The Marine Insurance Act provides that, in case of a general average
sacrifice, the policy holder may recover from the insurer in respect of the
whole loss. The policy holder does not have to enforce the right of
contribution from the other parties liable to contribute. Nonetheless the
claim is subject to any express provision in the policy.
 In the case of Hull Insurance, the claim would be subject to the
deductible average clause. Such claims are settled in the same
manner as particular average claims.
 Cargo underwriters pay the insured value of any package totally lost.
In the case of partial loss, underwriters pay the difference between
the gross sound value and the gross damaged value and ignore any
franchise on the policy.

General average contribution

Where there is a general average loss, the party on whom it falls is
entitled (subject to legal conditions) to a rateable contribution from the
other parties. Three interests in the venture contribute:
 the ship interest contributes on its value (whatever its condition,
sound or damaged) at the time discharge is completed at the final
port of destination, or at some other place where the venture ends
 the cargo interest contributes on its actual or insured market value
at the time and place it is assessed, less the expenses incurred in
realising that value (discount freight unless paid in advance,
warehouse brokerage, and duties). If the cargo is sold before
discharge, its value is the actual net proceeds
 the freight interest contributes according to gross freight less
expenses; it does not include passage money, but may include hiring
fees paid under a charter party.

The following parties and financial interests in the venture are not
required to contribute:
 saved lives—they are too difficult to evaluate
 passengers and their loads and luggage
 crew’s wages
 ship’s provisions.

Assessment of contribution
Unless it is otherwise agreed by the parties involved, adjustment takes
place at the end of the voyage or the venture, usually at the port of
destination. The law applied is the law of the port where the voyage
terminates, which may be an intermediate port on the planned voyage,
due to the expected peril causing the general average act.

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The York Antwerp Rules

Most bills of lading today contain a clause that specifies that, in the case
of general average, the adjustment would be done according to the York
Antwerp Rules.
The York Antwerp Rules brought some uniformity into the adjustment of
general average which previously had depended on the various rules and
practices at the ports of discharge. The earlier version of the York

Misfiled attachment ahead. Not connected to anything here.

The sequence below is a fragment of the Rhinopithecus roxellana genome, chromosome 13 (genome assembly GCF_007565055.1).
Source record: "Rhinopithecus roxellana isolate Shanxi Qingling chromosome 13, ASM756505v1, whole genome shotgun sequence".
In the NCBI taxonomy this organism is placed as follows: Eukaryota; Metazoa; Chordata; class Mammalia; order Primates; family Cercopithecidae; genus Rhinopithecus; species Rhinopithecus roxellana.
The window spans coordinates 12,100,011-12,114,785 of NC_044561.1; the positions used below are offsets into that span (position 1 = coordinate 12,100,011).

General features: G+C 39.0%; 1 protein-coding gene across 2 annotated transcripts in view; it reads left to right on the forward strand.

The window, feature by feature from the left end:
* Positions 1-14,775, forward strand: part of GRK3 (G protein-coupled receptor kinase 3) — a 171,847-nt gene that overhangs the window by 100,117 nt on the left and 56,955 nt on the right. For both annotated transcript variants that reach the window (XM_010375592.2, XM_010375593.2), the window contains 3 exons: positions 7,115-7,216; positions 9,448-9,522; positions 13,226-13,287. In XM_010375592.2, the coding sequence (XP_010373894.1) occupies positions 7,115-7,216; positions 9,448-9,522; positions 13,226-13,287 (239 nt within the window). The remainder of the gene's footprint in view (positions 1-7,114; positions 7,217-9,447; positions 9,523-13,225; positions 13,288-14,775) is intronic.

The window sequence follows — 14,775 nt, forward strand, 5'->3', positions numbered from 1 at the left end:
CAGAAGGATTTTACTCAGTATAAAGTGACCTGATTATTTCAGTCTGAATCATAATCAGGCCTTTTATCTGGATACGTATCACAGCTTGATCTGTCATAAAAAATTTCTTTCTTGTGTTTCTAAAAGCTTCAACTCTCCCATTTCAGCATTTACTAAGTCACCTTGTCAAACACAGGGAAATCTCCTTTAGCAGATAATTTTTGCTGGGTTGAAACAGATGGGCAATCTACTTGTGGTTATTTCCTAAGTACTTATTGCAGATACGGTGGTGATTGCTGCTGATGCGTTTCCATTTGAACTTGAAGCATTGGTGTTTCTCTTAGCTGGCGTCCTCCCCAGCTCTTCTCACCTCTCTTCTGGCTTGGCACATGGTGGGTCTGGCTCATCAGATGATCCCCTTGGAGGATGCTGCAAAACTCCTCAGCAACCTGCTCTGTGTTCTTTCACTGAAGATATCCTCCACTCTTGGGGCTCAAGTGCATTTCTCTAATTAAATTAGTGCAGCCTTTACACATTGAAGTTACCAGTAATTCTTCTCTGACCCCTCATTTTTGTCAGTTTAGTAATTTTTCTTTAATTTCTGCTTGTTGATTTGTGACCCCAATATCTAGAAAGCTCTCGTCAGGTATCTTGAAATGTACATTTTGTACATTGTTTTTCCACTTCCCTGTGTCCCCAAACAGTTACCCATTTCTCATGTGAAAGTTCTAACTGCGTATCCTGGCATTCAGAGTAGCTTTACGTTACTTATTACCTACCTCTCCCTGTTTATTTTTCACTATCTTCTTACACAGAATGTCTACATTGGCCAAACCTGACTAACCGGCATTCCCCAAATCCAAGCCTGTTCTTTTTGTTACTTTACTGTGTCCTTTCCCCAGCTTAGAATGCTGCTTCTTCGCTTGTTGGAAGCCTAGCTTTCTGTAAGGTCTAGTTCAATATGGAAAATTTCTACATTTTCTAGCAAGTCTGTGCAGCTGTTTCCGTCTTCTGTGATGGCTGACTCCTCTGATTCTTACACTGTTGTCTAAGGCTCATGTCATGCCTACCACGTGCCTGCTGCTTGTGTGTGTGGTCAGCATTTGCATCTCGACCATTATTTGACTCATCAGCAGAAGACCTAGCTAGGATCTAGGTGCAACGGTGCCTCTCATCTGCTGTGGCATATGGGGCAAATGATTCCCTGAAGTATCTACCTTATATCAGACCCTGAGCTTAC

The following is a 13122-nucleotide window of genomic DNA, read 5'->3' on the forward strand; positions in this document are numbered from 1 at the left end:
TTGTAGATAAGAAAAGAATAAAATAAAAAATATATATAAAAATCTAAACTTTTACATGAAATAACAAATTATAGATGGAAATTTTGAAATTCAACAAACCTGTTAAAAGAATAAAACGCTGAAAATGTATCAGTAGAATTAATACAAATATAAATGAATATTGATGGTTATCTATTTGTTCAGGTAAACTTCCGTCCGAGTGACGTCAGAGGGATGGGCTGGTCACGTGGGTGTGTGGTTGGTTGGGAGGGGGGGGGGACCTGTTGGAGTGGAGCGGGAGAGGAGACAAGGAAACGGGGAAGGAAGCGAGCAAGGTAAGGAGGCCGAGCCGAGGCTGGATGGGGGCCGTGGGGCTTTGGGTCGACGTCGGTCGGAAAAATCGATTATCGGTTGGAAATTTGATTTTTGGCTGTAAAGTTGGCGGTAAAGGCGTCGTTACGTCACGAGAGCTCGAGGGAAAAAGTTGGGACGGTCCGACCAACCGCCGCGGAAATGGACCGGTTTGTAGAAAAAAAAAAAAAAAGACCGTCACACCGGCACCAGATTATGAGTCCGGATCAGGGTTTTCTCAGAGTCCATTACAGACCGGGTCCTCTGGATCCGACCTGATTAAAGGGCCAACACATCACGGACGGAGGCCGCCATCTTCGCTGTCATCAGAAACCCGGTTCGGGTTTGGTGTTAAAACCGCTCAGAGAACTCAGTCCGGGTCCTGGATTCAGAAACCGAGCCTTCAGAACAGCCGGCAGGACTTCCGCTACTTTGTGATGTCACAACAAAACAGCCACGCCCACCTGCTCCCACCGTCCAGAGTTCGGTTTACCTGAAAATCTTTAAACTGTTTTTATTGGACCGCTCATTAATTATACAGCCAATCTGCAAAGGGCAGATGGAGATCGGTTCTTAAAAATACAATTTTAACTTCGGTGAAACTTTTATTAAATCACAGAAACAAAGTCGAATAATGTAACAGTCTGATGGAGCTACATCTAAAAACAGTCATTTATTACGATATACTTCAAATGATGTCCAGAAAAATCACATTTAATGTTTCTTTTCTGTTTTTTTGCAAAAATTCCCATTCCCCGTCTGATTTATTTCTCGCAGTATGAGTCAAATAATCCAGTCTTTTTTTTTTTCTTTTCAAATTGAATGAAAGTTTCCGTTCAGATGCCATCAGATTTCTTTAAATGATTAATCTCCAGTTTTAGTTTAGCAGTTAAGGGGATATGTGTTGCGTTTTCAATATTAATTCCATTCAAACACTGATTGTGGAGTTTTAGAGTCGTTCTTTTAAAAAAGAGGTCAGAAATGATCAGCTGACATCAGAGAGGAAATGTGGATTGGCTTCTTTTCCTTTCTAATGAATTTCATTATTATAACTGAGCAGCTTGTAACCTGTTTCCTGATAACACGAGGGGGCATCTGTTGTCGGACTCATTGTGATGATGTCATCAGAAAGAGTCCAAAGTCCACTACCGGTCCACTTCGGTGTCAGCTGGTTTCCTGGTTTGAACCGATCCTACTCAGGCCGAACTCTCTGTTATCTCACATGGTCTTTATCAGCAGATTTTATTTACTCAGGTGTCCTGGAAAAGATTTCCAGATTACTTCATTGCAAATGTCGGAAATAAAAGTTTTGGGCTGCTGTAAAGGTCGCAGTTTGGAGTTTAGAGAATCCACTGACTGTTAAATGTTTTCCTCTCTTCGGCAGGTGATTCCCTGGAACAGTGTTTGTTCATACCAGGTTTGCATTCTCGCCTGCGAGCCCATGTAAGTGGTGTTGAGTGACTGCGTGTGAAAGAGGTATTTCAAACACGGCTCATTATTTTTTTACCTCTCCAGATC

Antwerp Rules only attempted to clarify specific matters on which the
practice of various countries differed. Later versions went further and
not only added to the rules but also included statements of the general
principles of general average. The latest version of the Rules was
published in 1994 and is widely used.

Jettison of cargo
Rule I of the York Antwerp Rules state that:
No jettison cargo shall be made good as general
average unless such cargo is carried in accordance with
the recognised custom of trade
In the case of Wright vs. Markwood, one hundred head of cattle were
shipped under a written agreement for carriage on deck. The bill of
lading stated that the carrier was “not accountable for death,
accident, or injury”. Stress of weather caused the master to throw
the cattle overboard for the safety of the ship. The cattle owners
claimed the loss under general average.
The court held that the contract between the parties recognized the
possibility of death for the cargo, and that therefore the deck cargo
was subject to the rule of general average. The claim of the cattle
owners was allowed.

Sacrifice of ship
Rule V of the York Antwerp Rules is about voluntary stranding:
When a ship is intentionally run on shore for common
safety, whether or not she might have been driven to
shore, the consequent loss or damage shall be allowed in
general average.
Rule IX makes it a general averaging act to use the ship’s materials or
stores for fuel.

Sacrifice of freight
Where freight is payable on delivery, then the jettison of the cargo in
order to save the venture means a loss of some freight. In such a case,
the carrier is entitled to a contribution from persons whose interests are

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Salvage and average losses

Salvage is discussed further in Unit 5, Lesson 2. Acts of salvage include
towing a disabled ship into port, in which case, ship, freight, and cargo
have been saved. They may also include such things as rescuing some
cargo from a stranded ship, or picking up jettisoned cargo. If salvage
occurs in the course of a general average act, any salvage award is